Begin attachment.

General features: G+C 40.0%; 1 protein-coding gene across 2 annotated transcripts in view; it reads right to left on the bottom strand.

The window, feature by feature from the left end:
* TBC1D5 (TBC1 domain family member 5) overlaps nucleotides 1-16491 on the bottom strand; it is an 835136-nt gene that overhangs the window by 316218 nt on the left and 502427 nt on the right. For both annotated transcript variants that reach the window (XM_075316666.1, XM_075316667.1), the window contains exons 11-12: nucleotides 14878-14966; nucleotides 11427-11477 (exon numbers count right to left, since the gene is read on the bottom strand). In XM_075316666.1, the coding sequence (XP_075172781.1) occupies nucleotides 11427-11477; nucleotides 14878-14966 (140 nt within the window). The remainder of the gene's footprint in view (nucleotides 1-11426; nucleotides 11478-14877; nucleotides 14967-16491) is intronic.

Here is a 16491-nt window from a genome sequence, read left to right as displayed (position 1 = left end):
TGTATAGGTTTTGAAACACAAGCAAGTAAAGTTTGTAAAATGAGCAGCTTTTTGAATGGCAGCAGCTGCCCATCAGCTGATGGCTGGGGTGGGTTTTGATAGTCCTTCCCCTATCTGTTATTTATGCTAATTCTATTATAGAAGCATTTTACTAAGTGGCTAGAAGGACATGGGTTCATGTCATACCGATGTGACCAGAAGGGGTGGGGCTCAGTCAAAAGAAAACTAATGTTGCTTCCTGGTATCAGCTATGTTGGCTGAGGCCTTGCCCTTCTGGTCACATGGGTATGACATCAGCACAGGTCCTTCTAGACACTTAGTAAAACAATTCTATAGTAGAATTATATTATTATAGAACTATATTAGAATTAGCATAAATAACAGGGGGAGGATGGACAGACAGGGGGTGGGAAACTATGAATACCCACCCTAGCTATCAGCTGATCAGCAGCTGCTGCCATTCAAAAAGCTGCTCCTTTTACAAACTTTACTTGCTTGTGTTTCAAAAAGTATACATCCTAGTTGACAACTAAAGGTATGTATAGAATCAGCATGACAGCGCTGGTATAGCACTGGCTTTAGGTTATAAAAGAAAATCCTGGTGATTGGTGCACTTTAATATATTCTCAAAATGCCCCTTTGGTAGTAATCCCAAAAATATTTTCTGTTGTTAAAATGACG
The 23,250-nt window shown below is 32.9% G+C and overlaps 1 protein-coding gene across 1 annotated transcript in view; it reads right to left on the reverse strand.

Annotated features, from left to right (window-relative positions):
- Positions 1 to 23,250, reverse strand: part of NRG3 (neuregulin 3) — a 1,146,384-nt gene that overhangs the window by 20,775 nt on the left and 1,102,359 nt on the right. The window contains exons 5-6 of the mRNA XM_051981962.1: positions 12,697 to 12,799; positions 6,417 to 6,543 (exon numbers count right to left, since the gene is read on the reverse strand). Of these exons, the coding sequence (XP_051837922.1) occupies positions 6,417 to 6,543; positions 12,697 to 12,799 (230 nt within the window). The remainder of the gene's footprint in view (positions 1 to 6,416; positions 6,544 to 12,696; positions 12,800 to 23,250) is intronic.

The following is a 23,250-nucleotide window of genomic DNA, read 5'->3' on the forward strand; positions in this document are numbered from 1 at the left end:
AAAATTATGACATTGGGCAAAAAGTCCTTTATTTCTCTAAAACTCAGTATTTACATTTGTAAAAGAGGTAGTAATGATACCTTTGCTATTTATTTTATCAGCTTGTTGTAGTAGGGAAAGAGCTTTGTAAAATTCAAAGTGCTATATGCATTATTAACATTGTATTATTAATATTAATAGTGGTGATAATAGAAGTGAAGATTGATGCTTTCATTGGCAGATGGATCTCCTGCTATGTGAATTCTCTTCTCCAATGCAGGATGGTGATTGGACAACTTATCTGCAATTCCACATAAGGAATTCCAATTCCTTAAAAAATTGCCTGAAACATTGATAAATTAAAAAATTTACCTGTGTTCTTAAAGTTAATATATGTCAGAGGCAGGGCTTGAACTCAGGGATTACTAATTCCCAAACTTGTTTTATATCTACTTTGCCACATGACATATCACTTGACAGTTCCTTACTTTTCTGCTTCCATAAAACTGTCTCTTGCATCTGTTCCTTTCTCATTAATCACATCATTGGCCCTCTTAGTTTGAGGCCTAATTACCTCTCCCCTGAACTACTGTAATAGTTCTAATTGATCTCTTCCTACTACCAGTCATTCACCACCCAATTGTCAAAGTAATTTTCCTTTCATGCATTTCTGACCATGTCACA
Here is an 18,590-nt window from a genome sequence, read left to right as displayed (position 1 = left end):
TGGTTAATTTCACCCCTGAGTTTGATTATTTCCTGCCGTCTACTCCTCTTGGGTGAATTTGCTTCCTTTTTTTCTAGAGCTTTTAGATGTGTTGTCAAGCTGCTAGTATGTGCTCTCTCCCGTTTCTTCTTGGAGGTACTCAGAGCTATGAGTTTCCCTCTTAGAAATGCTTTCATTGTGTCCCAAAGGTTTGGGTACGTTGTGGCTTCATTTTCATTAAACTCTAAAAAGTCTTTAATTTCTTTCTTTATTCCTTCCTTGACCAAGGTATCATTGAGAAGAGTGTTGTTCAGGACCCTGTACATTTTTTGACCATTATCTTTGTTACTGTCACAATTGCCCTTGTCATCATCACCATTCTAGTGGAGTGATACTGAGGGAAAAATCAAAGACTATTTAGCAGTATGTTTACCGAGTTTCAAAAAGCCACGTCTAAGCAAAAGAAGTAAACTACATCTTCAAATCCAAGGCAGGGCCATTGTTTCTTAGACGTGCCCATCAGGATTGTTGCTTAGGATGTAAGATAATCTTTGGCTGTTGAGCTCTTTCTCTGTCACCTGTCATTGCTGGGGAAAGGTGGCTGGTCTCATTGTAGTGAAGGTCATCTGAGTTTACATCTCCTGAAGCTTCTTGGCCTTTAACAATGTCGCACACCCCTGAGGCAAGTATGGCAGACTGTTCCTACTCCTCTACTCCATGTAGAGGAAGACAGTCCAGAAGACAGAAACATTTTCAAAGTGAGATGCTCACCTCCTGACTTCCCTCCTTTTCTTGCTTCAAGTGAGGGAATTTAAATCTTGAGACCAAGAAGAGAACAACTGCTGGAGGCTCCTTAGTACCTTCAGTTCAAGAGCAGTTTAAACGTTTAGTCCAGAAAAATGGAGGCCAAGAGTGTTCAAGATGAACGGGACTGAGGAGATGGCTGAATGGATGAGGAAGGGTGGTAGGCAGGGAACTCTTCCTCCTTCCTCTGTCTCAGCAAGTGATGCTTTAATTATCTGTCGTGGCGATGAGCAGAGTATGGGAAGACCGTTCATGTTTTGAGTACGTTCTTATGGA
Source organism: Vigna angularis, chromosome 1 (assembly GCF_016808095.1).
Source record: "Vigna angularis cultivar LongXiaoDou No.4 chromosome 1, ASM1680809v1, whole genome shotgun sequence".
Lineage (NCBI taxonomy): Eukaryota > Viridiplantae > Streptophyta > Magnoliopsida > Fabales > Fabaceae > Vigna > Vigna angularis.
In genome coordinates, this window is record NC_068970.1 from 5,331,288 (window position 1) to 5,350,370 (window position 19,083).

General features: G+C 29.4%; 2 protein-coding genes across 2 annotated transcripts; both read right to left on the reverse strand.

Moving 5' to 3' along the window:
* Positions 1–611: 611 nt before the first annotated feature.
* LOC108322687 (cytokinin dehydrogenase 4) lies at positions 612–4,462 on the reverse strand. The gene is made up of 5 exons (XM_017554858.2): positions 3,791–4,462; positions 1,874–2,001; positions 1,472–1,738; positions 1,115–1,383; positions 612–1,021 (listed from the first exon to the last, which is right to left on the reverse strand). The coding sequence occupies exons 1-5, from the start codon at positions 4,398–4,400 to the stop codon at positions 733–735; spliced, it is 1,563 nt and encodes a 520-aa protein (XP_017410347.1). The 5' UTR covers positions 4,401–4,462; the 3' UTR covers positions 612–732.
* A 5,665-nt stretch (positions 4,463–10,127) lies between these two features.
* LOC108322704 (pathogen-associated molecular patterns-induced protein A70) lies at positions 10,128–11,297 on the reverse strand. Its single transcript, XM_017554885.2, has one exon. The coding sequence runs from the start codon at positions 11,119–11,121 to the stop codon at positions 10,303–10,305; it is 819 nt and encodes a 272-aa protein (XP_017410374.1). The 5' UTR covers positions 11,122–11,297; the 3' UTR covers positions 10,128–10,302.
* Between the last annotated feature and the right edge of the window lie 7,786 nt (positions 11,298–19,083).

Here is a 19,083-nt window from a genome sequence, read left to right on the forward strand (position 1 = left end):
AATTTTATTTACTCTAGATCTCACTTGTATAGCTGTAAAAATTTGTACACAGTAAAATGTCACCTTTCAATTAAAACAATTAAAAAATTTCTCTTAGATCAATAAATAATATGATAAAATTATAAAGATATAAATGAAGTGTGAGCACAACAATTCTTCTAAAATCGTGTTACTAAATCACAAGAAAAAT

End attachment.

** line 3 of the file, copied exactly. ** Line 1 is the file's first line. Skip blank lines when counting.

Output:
* TBC1D5 (TBC1 domain family member 5) overlaps nucleotides 1-16491 on the bottom strand; it is an 835136-nt gene that overhangs the window by 316218 nt on the left and 502427 nt on the right. For both annotated transcript variants that reach the window (XM_075316666.1, XM_075316667.1), the window contains exons 11-12: nucleotides 14878-14966; nucleotides 11427-11477 (exon numbers count right to left, since the gene is read on the bottom strand). In XM_075316666.1, the coding sequence (XP_075172781.1) occupies nucleotides 11427-11477; nucleotides 14878-14966 (140 nt within the window). The remainder of the gene's footprint in view (nucleotides 1-11426; nucleotides 11478-14877; nucleotides 14967-16491) is intronic.